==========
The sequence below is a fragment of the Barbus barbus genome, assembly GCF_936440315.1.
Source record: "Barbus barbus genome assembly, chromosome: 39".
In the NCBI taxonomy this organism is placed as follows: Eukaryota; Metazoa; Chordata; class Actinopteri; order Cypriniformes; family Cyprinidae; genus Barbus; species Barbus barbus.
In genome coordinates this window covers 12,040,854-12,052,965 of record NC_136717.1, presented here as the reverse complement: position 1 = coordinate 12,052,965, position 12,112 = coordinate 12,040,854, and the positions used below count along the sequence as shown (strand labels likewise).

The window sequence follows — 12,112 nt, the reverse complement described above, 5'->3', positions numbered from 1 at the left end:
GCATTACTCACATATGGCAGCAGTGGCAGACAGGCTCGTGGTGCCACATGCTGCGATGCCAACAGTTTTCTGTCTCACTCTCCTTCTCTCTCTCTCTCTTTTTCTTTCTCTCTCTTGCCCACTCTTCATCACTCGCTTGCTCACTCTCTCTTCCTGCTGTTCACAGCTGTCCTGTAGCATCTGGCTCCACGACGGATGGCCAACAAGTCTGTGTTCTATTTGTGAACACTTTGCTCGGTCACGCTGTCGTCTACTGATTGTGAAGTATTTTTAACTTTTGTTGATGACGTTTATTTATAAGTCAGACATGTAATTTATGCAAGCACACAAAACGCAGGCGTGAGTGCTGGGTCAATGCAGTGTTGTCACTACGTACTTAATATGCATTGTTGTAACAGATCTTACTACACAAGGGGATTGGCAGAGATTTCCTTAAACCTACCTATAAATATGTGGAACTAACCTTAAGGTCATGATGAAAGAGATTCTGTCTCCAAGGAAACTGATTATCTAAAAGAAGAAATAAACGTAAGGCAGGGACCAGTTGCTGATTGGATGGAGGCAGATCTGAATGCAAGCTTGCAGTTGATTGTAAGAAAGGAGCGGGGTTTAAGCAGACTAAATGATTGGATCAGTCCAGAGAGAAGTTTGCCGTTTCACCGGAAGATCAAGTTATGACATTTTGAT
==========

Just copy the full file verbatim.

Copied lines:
The sequence below is a fragment of the Barbus barbus genome, assembly GCF_936440315.1.
Source record: "Barbus barbus genome assembly, chromosome: 39".
In the NCBI taxonomy this organism is placed as follows: Eukaryota; Metazoa; Chordata; class Actinopteri; order Cypriniformes; family Cyprinidae; genus Barbus; species Barbus barbus.
In genome coordinates this window covers 12,040,854-12,052,965 of record NC_136717.1, presented here as the reverse complement: position 1 = coordinate 12,052,965, position 12,112 = coordinate 12,040,854, and the positions used below count along the sequence as shown (strand labels likewise).

The window sequence follows — 12,112 nt, the reverse complement described above, 5'->3', positions numbered from 1 at the left end:
GCATTACTCACATATGGCAGCAGTGGCAGACAGGCTCGTGGTGCCACATGCTGCGATGCCAACAGTTTTCTGTCTCACTCTCCTTCTCTCTCTCTCTCTTTTTCTTTCTCTCTCTTGCCCACTCTTCATCACTCGCTTGCTCACTCTCTCTTCCTGCTGTTCACAGCTGTCCTGTAGCATCTGGCTCCACGACGGATGGCCAACAAGTCTGTGTTCTATTTGTGAACACTTTGCTCGGTCACGCTGTCGTCTACTGATTGTGAAGTATTTTTAACTTTTGTTGATGACGTTTATTTATAAGTCAGACATGTAATTTATGCAAGCACACAAAACGCAGGCGTGAGTGCTGGGTCAATGCAGTGTTGTCACTACGTACTTAATATGCATTGTTGTAACAGATCTTACTACACAAGGGGATTGGCAGAGATTTCCTTAAACCTACCTATAAATATGTGGAACTAACCTTAAGGTCATGATGAAAGAGATTCTGTCTCCAAGGAAACTGATTATCTAAAAGAAGAAATAAACGTAAGGCAGGGACCAGTTGCTGATTGGATGGAGGCAGATCTGAATGCAAGCTTGCAGTTGATTGTAAGAAAGGAGCGGGGTTTAAGCAGACTAAATGATTGGATCAGTCCAGAGAGAAGTTTGCCGTTTCACCGGAAGATCAAGTTATGACATTTTGAT